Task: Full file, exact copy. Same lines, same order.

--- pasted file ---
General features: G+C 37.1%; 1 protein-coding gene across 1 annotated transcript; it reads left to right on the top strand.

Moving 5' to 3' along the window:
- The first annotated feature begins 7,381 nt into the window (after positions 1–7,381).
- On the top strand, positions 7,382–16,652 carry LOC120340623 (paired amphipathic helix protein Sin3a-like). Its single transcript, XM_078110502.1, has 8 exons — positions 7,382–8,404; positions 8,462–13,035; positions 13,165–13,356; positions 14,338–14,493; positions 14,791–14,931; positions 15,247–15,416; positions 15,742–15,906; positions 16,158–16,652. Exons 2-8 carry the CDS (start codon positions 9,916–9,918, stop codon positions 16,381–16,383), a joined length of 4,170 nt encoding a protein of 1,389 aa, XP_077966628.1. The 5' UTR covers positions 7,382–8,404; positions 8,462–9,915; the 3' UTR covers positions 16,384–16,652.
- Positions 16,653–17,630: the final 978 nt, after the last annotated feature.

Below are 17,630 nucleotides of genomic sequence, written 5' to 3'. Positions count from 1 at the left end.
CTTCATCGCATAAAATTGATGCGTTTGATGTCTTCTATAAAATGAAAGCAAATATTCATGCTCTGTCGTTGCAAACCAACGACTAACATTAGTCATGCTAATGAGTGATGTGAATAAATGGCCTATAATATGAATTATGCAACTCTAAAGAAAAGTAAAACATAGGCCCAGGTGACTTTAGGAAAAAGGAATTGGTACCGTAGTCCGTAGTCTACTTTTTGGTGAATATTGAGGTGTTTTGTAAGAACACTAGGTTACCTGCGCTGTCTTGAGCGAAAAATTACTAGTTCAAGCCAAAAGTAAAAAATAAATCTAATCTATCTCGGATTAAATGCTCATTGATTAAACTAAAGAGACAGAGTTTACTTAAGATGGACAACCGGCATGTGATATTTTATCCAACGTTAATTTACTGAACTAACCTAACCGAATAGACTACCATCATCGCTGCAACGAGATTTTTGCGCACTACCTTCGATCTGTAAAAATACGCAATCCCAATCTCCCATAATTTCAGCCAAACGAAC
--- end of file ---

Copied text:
General features: G+C 37.1%; 1 protein-coding gene across 1 annotated transcript; it reads left to right on the top strand.

Moving 5' to 3' along the window:
- The first annotated feature begins 7,381 nt into the window (after positions 1–7,381).
- On the top strand, positions 7,382–16,652 carry LOC120340623 (paired amphipathic helix protein Sin3a-like). Its single transcript, XM_078110502.1, has 8 exons — positions 7,382–8,404; positions 8,462–13,035; positions 13,165–13,356; positions 14,338–14,493; positions 14,791–14,931; positions 15,247–15,416; positions 15,742–15,906; positions 16,158–16,652. Exons 2-8 carry the CDS (start codon positions 9,916–9,918, stop codon positions 16,381–16,383), a joined length of 4,170 nt encoding a protein of 1,389 aa, XP_077966628.1. The 5' UTR covers positions 7,382–8,404; positions 8,462–9,915; the 3' UTR covers positions 16,384–16,652.
- Positions 16,653–17,630: the final 978 nt, after the last annotated feature.

Below are 17,630 nucleotides of genomic sequence, written 5' to 3'. Positions count from 1 at the left end.
CTTCATCGCATAAAATTGATGCGTTTGATGTCTTCTATAAAATGAAAGCAAATATTCATGCTCTGTCGTTGCAAACCAACGACTAACATTAGTCATGCTAATGAGTGATGTGAATAAATGGCCTATAATATGAATTATGCAACTCTAAAGAAAAGTAAAACATAGGCCCAGGTGACTTTAGGAAAAAGGAATTGGTACCGTAGTCCGTAGTCTACTTTTTGGTGAATATTGAGGTGTTTTGTAAGAACACTAGGTTACCTGCGCTGTCTTGAGCGAAAAATTACTAGTTCAAGCCAAAAGTAAAAAATAAATCTAATCTATCTCGGATTAAATGCTCATTGATTAAACTAAAGAGACAGAGTTTACTTAAGATGGACAACCGGCATGTGATATTTTATCCAACGTTAATTTACTGAACTAACCTAACCGAATAGACTACCATCATCGCTGCAACGAGATTTTTGCGCACTACCTTCGATCTGTAAAAATACGCAATCCCAATCTCCCATAATTTCAGCCAAACGAAC